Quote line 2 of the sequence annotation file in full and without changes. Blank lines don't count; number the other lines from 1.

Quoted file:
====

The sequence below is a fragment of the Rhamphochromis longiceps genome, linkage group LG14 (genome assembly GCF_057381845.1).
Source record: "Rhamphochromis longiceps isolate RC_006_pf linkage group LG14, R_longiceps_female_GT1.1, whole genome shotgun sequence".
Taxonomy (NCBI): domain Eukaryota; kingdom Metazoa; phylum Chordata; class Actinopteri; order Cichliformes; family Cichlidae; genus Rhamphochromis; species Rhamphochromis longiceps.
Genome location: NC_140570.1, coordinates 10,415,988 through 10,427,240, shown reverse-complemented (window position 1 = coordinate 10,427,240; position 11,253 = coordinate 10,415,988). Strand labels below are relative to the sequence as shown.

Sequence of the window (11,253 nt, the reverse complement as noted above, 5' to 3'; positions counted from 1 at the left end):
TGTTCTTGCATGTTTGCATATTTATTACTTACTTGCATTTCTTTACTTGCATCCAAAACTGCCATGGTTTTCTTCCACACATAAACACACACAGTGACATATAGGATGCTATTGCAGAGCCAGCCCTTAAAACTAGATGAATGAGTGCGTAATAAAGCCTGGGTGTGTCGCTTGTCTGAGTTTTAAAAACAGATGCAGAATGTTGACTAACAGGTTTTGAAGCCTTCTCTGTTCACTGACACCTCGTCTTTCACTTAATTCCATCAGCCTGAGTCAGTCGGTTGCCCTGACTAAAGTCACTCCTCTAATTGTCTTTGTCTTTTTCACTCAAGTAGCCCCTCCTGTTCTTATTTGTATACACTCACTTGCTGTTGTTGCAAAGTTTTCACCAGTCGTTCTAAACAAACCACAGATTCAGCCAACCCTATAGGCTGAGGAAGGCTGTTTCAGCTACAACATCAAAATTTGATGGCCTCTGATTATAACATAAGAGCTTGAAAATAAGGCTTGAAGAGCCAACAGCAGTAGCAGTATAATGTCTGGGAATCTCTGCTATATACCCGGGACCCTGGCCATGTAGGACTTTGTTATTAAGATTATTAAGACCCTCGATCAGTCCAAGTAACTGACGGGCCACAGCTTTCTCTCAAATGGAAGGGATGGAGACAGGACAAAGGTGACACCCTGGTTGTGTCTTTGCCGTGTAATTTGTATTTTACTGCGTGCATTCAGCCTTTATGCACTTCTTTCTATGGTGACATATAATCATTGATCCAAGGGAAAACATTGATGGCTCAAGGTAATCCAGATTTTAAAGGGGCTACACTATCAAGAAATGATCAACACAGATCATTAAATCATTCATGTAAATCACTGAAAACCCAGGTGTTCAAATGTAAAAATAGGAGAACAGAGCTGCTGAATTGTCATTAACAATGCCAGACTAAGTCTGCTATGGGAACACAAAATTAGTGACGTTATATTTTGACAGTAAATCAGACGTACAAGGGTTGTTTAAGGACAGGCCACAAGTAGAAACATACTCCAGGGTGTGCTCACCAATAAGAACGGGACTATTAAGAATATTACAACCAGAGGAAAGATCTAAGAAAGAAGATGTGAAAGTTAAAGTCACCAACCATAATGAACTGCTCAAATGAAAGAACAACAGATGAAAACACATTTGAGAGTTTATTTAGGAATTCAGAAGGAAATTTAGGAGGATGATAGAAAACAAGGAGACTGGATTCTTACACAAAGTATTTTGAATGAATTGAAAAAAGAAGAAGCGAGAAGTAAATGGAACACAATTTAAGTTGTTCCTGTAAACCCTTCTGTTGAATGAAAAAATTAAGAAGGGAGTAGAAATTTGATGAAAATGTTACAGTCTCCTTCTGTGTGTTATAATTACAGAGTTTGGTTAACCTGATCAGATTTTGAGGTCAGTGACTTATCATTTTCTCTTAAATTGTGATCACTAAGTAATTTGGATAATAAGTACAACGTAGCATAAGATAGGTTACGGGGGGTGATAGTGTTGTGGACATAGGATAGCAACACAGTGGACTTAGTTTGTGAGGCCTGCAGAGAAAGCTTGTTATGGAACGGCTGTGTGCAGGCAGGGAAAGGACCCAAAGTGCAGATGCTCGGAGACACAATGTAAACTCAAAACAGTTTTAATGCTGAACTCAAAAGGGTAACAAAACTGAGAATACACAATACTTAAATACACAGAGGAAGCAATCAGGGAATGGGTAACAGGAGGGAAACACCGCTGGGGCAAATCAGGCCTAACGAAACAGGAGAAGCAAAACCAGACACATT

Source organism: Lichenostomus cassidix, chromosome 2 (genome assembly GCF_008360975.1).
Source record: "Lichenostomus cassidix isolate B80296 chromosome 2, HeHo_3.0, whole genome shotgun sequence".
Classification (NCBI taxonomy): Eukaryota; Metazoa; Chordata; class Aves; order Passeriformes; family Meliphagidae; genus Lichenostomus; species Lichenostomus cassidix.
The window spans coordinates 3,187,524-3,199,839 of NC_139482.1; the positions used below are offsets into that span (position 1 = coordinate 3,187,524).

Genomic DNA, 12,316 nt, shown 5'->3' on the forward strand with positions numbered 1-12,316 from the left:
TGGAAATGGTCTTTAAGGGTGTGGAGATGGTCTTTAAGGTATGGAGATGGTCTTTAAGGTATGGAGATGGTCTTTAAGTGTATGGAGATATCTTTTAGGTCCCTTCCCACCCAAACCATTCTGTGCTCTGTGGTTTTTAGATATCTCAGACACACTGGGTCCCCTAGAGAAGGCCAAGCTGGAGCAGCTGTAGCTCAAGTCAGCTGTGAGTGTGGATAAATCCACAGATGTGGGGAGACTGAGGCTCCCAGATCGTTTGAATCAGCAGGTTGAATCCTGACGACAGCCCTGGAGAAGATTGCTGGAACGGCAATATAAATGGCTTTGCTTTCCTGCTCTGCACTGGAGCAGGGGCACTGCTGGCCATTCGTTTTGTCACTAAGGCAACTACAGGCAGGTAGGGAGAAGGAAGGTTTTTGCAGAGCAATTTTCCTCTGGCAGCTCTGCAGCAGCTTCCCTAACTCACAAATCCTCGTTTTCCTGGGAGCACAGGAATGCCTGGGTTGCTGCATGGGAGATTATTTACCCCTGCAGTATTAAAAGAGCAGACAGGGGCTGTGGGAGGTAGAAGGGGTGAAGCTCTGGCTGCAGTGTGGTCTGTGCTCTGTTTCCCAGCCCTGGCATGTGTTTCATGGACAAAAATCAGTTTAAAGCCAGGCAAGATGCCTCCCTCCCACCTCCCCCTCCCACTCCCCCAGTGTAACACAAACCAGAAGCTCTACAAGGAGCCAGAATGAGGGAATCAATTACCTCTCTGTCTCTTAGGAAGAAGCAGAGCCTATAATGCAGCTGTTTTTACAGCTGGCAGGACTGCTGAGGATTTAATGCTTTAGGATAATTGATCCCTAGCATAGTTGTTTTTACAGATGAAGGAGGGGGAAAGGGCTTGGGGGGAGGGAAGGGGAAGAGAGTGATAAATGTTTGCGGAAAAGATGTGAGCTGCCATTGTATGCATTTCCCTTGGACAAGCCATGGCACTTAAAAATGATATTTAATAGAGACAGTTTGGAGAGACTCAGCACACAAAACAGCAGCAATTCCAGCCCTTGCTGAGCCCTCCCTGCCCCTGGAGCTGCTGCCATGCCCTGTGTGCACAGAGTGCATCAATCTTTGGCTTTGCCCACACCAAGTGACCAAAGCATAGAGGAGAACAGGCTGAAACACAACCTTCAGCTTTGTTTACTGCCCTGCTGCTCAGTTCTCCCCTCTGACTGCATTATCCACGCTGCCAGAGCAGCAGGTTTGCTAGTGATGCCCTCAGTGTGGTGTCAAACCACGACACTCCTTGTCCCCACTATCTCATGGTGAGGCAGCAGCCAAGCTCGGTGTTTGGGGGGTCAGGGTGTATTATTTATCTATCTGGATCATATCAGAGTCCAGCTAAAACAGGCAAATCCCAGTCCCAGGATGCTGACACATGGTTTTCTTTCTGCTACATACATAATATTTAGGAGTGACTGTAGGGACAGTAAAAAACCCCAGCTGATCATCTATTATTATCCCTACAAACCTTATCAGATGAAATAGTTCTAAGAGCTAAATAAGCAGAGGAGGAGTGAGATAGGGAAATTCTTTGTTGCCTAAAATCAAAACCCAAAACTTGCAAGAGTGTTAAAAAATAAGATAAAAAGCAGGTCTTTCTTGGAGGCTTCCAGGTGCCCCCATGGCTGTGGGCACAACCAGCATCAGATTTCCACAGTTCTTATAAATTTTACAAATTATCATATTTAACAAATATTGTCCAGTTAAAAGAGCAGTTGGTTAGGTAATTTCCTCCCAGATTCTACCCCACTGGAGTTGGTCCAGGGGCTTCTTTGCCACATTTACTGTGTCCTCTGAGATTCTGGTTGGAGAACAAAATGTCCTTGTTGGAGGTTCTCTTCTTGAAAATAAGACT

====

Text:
Source record: "Rhamphochromis longiceps isolate RC_006_pf linkage group LG14, R_longiceps_female_GT1.1, whole genome shotgun sequence".